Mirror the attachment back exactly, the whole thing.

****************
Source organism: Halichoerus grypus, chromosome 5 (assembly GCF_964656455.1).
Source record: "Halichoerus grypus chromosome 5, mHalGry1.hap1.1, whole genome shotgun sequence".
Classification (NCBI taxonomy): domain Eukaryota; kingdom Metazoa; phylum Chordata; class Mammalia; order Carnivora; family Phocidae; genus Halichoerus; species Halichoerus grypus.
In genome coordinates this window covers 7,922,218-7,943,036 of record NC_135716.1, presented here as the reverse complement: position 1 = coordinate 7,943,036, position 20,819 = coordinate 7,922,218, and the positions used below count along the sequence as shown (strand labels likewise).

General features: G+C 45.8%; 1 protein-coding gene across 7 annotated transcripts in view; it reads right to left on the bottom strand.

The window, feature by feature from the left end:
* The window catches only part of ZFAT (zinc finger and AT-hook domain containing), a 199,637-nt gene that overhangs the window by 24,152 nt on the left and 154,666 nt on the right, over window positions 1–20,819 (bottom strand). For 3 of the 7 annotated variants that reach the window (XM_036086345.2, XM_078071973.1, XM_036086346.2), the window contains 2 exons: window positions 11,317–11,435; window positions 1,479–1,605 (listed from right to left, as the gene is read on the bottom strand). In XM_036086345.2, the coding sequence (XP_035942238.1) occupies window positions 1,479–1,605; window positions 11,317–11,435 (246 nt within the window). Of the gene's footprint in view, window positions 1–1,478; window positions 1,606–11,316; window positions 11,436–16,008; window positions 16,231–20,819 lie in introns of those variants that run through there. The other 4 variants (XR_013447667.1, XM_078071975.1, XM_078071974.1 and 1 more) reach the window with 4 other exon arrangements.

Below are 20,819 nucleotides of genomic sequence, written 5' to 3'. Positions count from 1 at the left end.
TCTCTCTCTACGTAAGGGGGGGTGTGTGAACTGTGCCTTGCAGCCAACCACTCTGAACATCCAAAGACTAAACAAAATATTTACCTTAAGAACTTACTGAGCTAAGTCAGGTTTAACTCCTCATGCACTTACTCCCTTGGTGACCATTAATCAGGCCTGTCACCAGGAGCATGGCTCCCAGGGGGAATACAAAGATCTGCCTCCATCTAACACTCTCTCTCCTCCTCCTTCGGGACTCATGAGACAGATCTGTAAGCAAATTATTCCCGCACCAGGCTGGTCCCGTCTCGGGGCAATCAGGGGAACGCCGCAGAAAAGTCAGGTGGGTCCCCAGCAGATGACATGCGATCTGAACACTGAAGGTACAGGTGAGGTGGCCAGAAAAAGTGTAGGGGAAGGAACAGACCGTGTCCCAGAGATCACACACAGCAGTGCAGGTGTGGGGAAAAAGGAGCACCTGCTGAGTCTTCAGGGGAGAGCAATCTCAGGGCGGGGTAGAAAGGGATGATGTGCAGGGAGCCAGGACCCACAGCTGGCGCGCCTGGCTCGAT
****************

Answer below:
Source organism: Halichoerus grypus, chromosome 5 (assembly GCF_964656455.1).
Source record: "Halichoerus grypus chromosome 5, mHalGry1.hap1.1, whole genome shotgun sequence".
Classification (NCBI taxonomy): domain Eukaryota; kingdom Metazoa; phylum Chordata; class Mammalia; order Carnivora; family Phocidae; genus Halichoerus; species Halichoerus grypus.
In genome coordinates this window covers 7,922,218-7,943,036 of record NC_135716.1, presented here as the reverse complement: position 1 = coordinate 7,943,036, position 20,819 = coordinate 7,922,218, and the positions used below count along the sequence as shown (strand labels likewise).

General features: G+C 45.8%; 1 protein-coding gene across 7 annotated transcripts in view; it reads right to left on the bottom strand.

The window, feature by feature from the left end:
* The window catches only part of ZFAT (zinc finger and AT-hook domain containing), a 199,637-nt gene that overhangs the window by 24,152 nt on the left and 154,666 nt on the right, over window positions 1–20,819 (bottom strand). For 3 of the 7 annotated variants that reach the window (XM_036086345.2, XM_078071973.1, XM_036086346.2), the window contains 2 exons: window positions 11,317–11,435; window positions 1,479–1,605 (listed from right to left, as the gene is read on the bottom strand). In XM_036086345.2, the coding sequence (XP_035942238.1) occupies window positions 1,479–1,605; window positions 11,317–11,435 (246 nt within the window). Of the gene's footprint in view, window positions 1–1,478; window positions 1,606–11,316; window positions 11,436–16,008; window positions 16,231–20,819 lie in introns of those variants that run through there. The other 4 variants (XR_013447667.1, XM_078071975.1, XM_078071974.1 and 1 more) reach the window with 4 other exon arrangements.

Below are 20,819 nucleotides of genomic sequence, written 5' to 3'. Positions count from 1 at the left end.
TCTCTCTCTACGTAAGGGGGGGTGTGTGAACTGTGCCTTGCAGCCAACCACTCTGAACATCCAAAGACTAAACAAAATATTTACCTTAAGAACTTACTGAGCTAAGTCAGGTTTAACTCCTCATGCACTTACTCCCTTGGTGACCATTAATCAGGCCTGTCACCAGGAGCATGGCTCCCAGGGGGAATACAAAGATCTGCCTCCATCTAACACTCTCTCTCCTCCTCCTTCGGGACTCATGAGACAGATCTGTAAGCAAATTATTCCCGCACCAGGCTGGTCCCGTCTCGGGGCAATCAGGGGAACGCCGCAGAAAAGTCAGGTGGGTCCCCAGCAGATGACATGCGATCTGAACACTGAAGGTACAGGTGAGGTGGCCAGAAAAAGTGTAGGGGAAGGAACAGACCGTGTCCCAGAGATCACACACAGCAGTGCAGGTGTGGGGAAAAAGGAGCACCTGCTGAGTCTTCAGGGGAGAGCAATCTCAGGGCGGGGTAGAAAGGGATGATGTGCAGGGAGCCAGGACCCACAGCTGGCGCGCCTGGCTCGAT